Having one's religious certainty founded upon inner realization has practical difficulties. One is that it isn't the default human way of going about things. So, these traditions have always had an outer preparatory aspect that functions more in terms of an orthodox approach in order to prepare people to undertake a gnostic approach. In early forms of Christian Gnosticism, this took place within the Christian church.

This can be a dangerous strategy in that the orthodox approach can overwhelm the gnostic one, and this is what seems to have happened in Christianity. After all, all it takes is people who gain positions of authority in this preparatory aspect who don't understand the further development within the tradition to derail the whole thing by saying that is all there is to it.

The other fundamental difference is in the relationship of the individual to the religious tradition. The Gnostic approach to religion is individually transformative rather than primarily collectively proscriptive and prescriptive.

In the orthodox paradigm the relationship of the individual to the religious tradition is complex, but is primarily through proscriptive statements, "don't ___", and through prescriptive statements, "do ___", that are authoritative in that they are commanded. These have external ramifications that are detrimental or beneficial, such as "sin" and "forgiveness of sin," for example. There is also an inner spiritual developmental and transformitive dimension, but this is not ones primary relationship to the religious tradition, unless you are a mystic.

In the gnostic paradigm the relationship of the individual to the religious tradition is more pragmatic: the tradition is an aid and guide to personal spiritual development and transformation. It is a path of gnosis, which is internal and is a knowledge that you are, that comes from spiritual development and transformation. Instead of reading a text that reports a spiritual experience as a source for authoritative information, a Gnostic reads such a text for personal transformation, to gain insight, or may explore it by creatively retelling it, or seek a similar spiritual experience.

1 comment:

Angel said...

This post resonated with me. I have tried for several years now(since my own immersion in gnosis) to 'define' what gnosticism is in relation to other religions of the world. The closest I have ever been able to come to is literalism versus non-literalism. Gnosticism is more of a philosophy and a journey than a religion in that regard.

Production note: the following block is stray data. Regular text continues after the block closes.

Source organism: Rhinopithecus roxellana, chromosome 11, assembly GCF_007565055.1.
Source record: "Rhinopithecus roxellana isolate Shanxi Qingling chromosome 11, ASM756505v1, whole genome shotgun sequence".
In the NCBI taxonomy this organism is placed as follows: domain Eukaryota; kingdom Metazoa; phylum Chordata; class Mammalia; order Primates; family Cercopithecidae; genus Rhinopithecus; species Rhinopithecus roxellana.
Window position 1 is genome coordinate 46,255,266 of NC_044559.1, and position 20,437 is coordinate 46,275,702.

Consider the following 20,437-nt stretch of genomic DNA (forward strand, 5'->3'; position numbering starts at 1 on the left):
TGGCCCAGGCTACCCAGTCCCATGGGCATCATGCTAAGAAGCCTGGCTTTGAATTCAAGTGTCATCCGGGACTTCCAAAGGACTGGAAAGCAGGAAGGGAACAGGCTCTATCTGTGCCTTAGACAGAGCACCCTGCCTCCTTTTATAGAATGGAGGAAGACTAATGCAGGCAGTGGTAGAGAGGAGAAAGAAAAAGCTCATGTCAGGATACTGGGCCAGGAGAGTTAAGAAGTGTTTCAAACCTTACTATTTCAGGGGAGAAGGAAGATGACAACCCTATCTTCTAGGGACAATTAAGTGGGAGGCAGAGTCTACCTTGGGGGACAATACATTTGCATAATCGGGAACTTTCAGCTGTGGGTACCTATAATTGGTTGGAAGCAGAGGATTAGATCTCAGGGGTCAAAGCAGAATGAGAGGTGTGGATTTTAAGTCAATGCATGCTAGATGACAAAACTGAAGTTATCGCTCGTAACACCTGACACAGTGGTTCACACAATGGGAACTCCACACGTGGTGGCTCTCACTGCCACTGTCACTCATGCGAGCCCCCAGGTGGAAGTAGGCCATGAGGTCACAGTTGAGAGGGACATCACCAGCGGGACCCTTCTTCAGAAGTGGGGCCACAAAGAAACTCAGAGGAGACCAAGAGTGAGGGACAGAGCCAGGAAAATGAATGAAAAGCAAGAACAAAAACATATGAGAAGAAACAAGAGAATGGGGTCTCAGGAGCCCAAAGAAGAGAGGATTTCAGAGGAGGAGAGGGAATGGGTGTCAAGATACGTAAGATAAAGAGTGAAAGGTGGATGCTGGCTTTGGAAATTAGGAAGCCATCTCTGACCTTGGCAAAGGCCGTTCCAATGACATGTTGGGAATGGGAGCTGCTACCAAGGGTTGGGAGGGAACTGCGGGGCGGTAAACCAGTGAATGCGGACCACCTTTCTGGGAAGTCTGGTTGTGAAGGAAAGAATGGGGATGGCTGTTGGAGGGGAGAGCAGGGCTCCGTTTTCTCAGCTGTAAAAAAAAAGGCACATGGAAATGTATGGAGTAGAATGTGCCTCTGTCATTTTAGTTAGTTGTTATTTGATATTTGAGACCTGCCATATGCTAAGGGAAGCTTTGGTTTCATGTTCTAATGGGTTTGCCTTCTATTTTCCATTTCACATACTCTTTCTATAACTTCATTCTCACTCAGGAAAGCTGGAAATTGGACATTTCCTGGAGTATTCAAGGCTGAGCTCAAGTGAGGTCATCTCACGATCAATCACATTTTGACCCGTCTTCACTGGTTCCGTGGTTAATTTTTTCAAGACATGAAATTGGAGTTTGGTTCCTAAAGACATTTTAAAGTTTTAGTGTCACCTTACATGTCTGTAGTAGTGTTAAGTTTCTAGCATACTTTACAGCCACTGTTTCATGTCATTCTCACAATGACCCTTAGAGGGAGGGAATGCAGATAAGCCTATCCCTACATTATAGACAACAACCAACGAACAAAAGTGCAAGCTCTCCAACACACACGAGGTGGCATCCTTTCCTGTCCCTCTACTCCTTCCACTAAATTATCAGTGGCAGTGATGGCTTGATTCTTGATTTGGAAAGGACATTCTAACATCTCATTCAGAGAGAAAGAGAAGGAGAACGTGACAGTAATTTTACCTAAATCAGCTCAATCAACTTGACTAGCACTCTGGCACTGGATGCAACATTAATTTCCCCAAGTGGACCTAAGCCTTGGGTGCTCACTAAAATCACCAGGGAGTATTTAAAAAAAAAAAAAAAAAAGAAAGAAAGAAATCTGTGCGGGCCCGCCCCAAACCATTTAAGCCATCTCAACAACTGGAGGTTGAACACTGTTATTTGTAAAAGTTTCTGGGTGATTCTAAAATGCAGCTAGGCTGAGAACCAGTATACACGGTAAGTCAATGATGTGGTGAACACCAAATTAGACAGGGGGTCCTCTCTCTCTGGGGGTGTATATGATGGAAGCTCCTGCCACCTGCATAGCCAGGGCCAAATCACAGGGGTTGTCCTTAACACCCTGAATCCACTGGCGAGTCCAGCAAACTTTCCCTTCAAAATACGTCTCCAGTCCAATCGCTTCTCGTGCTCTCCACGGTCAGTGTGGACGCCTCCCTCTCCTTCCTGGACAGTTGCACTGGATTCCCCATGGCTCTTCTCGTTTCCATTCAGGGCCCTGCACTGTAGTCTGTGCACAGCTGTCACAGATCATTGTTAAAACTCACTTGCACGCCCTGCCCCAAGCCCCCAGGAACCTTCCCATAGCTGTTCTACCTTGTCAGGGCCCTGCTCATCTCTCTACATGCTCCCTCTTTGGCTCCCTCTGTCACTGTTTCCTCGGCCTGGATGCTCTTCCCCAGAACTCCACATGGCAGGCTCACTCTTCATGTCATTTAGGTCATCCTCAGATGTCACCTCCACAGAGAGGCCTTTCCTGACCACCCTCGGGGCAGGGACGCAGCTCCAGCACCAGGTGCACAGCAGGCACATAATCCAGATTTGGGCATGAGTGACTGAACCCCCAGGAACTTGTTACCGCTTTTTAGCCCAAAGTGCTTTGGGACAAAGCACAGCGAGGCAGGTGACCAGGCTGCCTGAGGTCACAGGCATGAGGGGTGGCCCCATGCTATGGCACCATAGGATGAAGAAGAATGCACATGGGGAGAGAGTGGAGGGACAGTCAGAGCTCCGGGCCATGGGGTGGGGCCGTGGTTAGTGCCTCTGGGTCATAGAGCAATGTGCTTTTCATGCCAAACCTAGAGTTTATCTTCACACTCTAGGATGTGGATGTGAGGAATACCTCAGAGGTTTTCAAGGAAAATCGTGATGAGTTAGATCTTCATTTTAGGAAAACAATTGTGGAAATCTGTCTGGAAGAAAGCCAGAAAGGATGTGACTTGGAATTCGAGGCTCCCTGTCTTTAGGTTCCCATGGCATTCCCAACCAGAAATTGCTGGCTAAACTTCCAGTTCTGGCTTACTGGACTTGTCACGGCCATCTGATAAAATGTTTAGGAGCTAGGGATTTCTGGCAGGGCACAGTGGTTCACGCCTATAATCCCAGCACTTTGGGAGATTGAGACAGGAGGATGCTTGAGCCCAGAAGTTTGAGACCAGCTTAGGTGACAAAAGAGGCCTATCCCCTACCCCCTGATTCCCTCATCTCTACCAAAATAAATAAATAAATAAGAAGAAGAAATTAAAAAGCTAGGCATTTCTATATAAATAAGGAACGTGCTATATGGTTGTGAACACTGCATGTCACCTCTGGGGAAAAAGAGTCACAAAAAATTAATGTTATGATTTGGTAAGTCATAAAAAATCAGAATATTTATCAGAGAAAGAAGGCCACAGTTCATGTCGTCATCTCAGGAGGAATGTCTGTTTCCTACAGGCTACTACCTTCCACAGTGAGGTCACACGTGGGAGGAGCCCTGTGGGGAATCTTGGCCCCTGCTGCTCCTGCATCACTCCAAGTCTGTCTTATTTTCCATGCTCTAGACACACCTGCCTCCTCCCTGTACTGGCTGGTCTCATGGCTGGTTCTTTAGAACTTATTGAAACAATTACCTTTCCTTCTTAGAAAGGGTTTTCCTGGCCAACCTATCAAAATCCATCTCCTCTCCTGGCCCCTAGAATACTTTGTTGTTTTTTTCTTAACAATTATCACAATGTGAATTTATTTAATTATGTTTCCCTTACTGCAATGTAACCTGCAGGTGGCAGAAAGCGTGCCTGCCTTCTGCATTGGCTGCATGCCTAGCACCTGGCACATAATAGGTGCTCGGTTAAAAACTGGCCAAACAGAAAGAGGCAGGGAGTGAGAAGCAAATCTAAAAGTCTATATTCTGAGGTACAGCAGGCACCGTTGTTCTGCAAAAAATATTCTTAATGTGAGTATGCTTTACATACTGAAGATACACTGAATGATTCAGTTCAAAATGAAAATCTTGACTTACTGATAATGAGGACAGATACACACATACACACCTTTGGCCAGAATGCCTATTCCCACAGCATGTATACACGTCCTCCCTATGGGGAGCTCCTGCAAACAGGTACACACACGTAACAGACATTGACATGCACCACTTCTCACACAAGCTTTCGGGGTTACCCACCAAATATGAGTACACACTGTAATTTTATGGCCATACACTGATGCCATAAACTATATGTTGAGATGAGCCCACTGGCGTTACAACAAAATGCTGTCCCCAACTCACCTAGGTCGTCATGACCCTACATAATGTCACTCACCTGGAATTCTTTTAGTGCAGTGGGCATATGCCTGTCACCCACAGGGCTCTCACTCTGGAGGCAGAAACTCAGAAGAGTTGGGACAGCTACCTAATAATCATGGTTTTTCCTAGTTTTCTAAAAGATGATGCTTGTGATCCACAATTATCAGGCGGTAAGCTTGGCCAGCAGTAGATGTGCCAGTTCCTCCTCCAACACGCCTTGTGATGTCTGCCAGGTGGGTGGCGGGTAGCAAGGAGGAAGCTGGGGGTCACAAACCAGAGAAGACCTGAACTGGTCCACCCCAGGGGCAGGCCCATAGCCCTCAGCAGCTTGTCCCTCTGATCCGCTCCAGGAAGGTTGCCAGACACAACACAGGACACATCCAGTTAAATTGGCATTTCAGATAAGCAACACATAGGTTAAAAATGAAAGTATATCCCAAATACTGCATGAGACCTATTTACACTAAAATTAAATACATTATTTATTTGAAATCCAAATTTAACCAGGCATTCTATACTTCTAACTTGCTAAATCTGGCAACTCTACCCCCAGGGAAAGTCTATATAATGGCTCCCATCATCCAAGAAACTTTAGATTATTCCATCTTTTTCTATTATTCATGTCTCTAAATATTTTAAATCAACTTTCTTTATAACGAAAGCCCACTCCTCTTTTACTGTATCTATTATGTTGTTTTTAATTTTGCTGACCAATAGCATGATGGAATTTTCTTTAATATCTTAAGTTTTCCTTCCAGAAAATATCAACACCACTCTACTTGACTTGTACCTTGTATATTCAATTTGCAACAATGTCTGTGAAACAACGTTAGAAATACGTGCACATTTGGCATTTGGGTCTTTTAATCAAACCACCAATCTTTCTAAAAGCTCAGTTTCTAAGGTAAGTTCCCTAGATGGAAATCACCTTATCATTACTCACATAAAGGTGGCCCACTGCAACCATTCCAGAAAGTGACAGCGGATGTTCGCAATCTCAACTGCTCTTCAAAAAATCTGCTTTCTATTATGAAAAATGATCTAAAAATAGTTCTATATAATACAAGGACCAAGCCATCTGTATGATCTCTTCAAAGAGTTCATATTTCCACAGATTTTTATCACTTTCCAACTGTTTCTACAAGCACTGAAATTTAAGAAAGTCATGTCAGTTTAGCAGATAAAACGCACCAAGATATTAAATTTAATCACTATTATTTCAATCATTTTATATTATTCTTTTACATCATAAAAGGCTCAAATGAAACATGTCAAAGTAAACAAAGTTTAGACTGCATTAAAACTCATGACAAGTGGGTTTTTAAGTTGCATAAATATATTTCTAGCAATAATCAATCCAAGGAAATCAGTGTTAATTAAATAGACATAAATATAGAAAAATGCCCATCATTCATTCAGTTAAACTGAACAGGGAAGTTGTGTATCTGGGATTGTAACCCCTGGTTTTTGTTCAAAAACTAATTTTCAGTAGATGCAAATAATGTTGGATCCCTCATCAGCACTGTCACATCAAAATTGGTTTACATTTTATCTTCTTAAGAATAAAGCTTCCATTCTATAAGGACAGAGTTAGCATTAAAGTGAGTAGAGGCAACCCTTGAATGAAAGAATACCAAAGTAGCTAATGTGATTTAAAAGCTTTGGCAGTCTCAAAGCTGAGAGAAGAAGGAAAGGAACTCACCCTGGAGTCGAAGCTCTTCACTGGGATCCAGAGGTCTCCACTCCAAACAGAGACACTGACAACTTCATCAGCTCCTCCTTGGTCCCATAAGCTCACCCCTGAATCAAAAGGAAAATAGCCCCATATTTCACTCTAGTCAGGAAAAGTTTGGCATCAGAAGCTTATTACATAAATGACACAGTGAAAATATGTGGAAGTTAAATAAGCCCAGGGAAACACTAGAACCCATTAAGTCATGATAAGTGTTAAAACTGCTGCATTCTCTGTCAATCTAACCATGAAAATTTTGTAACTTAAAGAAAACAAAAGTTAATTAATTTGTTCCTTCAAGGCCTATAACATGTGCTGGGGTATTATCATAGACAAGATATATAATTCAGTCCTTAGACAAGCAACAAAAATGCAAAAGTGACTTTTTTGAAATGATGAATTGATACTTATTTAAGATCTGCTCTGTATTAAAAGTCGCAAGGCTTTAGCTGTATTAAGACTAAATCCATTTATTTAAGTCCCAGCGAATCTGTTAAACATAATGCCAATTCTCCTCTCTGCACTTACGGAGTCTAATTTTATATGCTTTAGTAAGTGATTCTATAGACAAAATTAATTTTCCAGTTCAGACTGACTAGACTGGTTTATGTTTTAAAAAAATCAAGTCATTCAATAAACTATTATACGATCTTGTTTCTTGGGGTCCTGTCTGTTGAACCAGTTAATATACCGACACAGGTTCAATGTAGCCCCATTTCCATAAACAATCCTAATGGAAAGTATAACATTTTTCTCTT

In the beginning I found the gnostic gospels to be absolutely infuriating to read because I couldn't understand WHY ten different authors would repeat the same idea over and over again! Once I dug deeper under the layers of poetic language and began actively using what i'd learned in everyday life only then did I understand the ultimate paradox: there is no one doctrine within gnosticism. We all have our own story to tell and our own language is used to tell that story. No wonder we pissed Irenaeus off so badly!! We're not exactly consistent but we are forever searching. And we love one another for that continual search! We recognize that there aren't any shortcuts and the value of going about life more consciously instead of with our eyes closed to the possibilities.

There are a few basic truths we hold close and this allows us to understand one another when all other language fails; the interconnectedness of all souls creating the body of the All/pleroma, etc.... but a lot of the other stuff is open to personal interpretation.

The fact that gnostics have never fought wars to push their ideas onto other people is one of the greatest accomplishments we have, besides survival. I think it's a tribute to the spirit of gnosis that we continue to stay a practical people.

A philosopher said, "Christ crucified is teaching for babes."

Literalism does have its place in our world. It must be explored before graduating on to the inner teachings. It is still disheartening, though, to see all the strife literalism causes in our world.

A wonderful post, Fr. Thank you.